This blog post is brought to you by 826 Boston's annual Write-a-Thon fundraiser. 826 Boston is a nonprofit organization dedicated to supporting students ages 6-18 with their creative and expository writing skills, and to helping teachers inspire their students to write. I love this organization with my whole heart. I owe my desire to be a teacher to their unquenchably curious, quirky, and candid students. I beseech you to follow this link to my Write-a-Thon page and make a donation of any amount. My goal is to reach $250; so far, I have raised $70. What follows is a personal essay that I actually started writing while volunteering at 826 Boston--concrete evidence of this organization's incredible power to inspire even the most reluctant of writers, ahem, like me. Thanks for reading!
As a little girl, perfection to me was a pastel dress with a sheer tulle bow in the back. Personal aesthetic is a peculiar thing, the way we make millions of minuscule decisions about our own exterior everyday.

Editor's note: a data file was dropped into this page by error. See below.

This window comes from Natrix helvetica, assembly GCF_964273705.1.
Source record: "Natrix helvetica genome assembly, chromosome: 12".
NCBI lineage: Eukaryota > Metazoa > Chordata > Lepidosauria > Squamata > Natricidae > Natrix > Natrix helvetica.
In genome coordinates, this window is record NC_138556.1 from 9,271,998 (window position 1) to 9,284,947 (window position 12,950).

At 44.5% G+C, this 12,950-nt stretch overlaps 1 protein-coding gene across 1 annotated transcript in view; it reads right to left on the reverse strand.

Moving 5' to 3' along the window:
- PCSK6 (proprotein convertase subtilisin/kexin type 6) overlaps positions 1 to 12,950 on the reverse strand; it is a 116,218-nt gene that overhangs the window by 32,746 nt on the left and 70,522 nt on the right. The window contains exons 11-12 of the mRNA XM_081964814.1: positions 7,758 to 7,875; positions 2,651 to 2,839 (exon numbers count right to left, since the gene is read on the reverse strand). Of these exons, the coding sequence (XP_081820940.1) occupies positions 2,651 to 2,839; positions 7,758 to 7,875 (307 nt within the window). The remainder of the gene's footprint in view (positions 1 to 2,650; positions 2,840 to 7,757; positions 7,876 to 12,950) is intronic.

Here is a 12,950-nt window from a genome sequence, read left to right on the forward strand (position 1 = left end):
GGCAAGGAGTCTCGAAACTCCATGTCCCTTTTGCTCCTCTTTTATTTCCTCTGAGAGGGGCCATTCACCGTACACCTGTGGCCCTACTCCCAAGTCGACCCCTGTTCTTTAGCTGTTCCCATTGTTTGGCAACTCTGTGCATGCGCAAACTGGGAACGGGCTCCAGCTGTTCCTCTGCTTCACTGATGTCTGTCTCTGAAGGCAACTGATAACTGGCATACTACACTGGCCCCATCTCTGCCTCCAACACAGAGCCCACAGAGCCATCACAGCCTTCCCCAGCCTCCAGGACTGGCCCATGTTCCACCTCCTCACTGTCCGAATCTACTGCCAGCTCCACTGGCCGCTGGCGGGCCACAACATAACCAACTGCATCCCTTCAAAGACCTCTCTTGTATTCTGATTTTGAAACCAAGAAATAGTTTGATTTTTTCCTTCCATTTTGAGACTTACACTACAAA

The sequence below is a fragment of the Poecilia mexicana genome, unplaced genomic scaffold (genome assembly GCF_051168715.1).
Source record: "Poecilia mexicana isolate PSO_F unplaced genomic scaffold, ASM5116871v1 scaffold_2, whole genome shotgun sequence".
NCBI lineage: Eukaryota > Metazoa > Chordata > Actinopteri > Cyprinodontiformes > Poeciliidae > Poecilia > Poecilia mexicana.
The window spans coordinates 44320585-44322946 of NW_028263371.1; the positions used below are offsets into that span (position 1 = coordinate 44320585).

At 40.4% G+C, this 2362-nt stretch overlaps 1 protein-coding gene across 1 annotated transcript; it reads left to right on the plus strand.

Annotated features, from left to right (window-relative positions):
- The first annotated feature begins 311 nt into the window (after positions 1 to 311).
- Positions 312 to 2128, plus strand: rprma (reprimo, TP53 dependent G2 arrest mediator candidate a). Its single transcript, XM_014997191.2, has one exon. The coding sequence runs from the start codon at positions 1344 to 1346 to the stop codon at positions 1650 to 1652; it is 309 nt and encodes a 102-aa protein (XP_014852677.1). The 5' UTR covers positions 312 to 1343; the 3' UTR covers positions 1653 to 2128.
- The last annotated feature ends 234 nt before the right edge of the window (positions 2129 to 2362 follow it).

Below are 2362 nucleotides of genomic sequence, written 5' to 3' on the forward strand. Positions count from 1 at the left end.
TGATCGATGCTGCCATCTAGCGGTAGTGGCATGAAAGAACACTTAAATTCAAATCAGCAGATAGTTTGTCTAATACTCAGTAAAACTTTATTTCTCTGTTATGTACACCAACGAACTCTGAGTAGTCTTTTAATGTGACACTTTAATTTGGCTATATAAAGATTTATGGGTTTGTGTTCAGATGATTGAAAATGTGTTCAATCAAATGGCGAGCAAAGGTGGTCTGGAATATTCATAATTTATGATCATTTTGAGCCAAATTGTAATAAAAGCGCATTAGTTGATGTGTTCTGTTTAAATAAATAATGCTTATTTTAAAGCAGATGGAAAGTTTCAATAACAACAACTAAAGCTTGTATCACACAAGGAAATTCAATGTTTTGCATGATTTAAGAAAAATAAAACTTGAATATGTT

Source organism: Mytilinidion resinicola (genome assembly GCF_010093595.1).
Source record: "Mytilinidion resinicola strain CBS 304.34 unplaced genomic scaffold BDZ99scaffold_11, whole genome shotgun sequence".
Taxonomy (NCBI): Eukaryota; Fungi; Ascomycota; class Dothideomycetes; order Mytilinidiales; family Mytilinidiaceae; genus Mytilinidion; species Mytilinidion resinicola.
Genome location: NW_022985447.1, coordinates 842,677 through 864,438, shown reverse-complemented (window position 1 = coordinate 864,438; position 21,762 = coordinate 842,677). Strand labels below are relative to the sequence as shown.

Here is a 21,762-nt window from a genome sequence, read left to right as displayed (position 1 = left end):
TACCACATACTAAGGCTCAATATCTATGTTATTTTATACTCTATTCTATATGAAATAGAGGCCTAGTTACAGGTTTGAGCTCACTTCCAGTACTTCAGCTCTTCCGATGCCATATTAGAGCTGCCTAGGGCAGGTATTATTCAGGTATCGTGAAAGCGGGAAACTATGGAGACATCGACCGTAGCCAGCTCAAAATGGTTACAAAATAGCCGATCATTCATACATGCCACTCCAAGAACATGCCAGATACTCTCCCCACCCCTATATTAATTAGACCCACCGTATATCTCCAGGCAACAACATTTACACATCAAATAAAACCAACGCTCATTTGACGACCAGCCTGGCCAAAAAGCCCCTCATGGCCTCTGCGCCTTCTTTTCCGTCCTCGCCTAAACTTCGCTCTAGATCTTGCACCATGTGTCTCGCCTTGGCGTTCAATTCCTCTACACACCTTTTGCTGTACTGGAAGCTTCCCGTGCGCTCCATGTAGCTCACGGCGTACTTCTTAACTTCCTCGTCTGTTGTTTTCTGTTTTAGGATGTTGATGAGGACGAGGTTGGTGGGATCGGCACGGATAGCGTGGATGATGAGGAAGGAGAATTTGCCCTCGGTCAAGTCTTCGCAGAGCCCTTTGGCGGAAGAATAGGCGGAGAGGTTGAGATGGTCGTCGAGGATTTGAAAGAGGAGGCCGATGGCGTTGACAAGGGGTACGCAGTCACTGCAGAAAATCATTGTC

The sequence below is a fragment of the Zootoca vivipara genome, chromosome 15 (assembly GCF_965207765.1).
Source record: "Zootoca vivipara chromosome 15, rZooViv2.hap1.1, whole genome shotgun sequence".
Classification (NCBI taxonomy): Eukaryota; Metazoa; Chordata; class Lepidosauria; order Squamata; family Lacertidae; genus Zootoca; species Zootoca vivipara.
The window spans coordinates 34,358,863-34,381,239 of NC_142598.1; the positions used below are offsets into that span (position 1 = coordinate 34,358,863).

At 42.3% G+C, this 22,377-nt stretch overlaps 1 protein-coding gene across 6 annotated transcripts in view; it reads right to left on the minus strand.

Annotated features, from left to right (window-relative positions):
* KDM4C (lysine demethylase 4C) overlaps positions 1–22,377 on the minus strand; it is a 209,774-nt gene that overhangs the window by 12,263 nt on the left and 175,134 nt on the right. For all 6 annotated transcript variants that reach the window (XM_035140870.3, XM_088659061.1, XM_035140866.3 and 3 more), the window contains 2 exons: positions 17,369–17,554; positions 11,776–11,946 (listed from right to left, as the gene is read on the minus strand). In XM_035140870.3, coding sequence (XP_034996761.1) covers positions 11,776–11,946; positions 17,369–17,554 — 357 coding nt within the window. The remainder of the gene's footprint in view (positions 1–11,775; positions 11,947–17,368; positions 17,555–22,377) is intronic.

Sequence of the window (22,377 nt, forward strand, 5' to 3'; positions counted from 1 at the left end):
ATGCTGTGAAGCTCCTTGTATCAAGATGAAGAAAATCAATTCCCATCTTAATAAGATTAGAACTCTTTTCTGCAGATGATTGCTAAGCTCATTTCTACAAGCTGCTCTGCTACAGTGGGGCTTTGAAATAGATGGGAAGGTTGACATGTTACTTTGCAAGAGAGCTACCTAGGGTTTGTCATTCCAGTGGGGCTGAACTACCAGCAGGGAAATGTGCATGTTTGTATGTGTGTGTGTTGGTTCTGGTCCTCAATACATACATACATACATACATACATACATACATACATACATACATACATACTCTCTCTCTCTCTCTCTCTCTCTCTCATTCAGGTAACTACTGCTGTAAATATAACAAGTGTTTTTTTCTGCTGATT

I used to think that having these trains of thought, that is, consciously thinking about the way I chose to present myself, somehow made me less intelligent, interesting, or full dimensional, that considering my own portrayal made me shallow, that just by matching my necklace to my dress I was perpetuating a long history of empty-headed ideology that says women who decorate themselves with blush or high heels do so to compensate for the gap between their ears (insert sarcastic hair flip here).
Now that I'm older, I realize that being deliberate in my dress does not negate the weight of my ideas. I realize, now, that this awareness, this attention to color coordination, this preference for certain silhouettes and prints, this untranslatable understanding of my own style manifests itself in the way I make sense of things. It's a curiosity, a creativity, a lens, an intuitive sense, a constant revision.
It's meeting the original owner of my favorite vintage 1960s Lily Pulitzer floral dress, and discovering that these seemingly incidental objects can define us. They make us part of something bigger than ourselves; they allow us to live our lives in vivid history. They give us the ability to express the context of who we are without saying a word.
With vintage, it's the details that matter: the buttons made of extinct materials like bakelite and lucite, remnants and reminders of our contradictory significance and transience in this elaborate, on-going tapestry.
These days, perfection is only marginally about the dress. It's more about the experience, the hunt, the process, the scavenging and constructing, assembling something with meaning, texture, detail, resonance, and heart. Kind of like writing.